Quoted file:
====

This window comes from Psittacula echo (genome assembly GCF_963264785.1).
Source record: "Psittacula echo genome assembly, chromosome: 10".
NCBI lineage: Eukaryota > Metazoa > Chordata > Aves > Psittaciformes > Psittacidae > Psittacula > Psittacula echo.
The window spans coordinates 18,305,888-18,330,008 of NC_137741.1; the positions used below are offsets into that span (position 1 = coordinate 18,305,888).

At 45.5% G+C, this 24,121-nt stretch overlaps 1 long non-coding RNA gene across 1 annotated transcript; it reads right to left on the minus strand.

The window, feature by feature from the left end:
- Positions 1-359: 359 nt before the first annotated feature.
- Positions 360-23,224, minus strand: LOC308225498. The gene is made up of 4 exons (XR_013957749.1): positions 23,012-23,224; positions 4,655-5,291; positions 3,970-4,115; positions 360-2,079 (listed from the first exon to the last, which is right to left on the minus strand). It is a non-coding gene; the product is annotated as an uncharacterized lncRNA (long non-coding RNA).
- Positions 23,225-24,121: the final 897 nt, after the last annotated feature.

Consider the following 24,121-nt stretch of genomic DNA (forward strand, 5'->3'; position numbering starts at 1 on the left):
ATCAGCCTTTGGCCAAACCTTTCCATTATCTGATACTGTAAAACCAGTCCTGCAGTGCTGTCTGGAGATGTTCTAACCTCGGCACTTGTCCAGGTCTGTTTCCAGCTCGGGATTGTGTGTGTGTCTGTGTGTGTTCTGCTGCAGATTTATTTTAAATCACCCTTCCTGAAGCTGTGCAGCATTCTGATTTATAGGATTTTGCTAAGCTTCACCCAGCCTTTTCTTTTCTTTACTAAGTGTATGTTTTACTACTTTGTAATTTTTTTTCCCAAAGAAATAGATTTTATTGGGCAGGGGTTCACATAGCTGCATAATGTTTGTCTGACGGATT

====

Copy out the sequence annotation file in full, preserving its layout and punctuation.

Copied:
This window comes from Psittacula echo (genome assembly GCF_963264785.1).
Source record: "Psittacula echo genome assembly, chromosome: 10".
NCBI lineage: Eukaryota > Metazoa > Chordata > Aves > Psittaciformes > Psittacidae > Psittacula > Psittacula echo.
The window spans coordinates 18,305,888-18,330,008 of NC_137741.1; the positions used below are offsets into that span (position 1 = coordinate 18,305,888).

At 45.5% G+C, this 24,121-nt stretch overlaps 1 long non-coding RNA gene across 1 annotated transcript; it reads right to left on the minus strand.

The window, feature by feature from the left end:
- Positions 1-359: 359 nt before the first annotated feature.
- Positions 360-23,224, minus strand: LOC308225498. The gene is made up of 4 exons (XR_013957749.1): positions 23,012-23,224; positions 4,655-5,291; positions 3,970-4,115; positions 360-2,079 (listed from the first exon to the last, which is right to left on the minus strand). It is a non-coding gene; the product is annotated as an uncharacterized lncRNA (long non-coding RNA).
- Positions 23,225-24,121: the final 897 nt, after the last annotated feature.

Consider the following 24,121-nt stretch of genomic DNA (forward strand, 5'->3'; position numbering starts at 1 on the left):
ATCAGCCTTTGGCCAAACCTTTCCATTATCTGATACTGTAAAACCAGTCCTGCAGTGCTGTCTGGAGATGTTCTAACCTCGGCACTTGTCCAGGTCTGTTTCCAGCTCGGGATTGTGTGTGTGTCTGTGTGTGTTCTGCTGCAGATTTATTTTAAATCACCCTTCCTGAAGCTGTGCAGCATTCTGATTTATAGGATTTTGCTAAGCTTCACCCAGCCTTTTCTTTTCTTTACTAAGTGTATGTTTTACTACTTTGTAATTTTTTTTCCCAAAGAAATAGATTTTATTGGGCAGGGGTTCACATAGCTGCATAATGTTTGTCTGACGGATT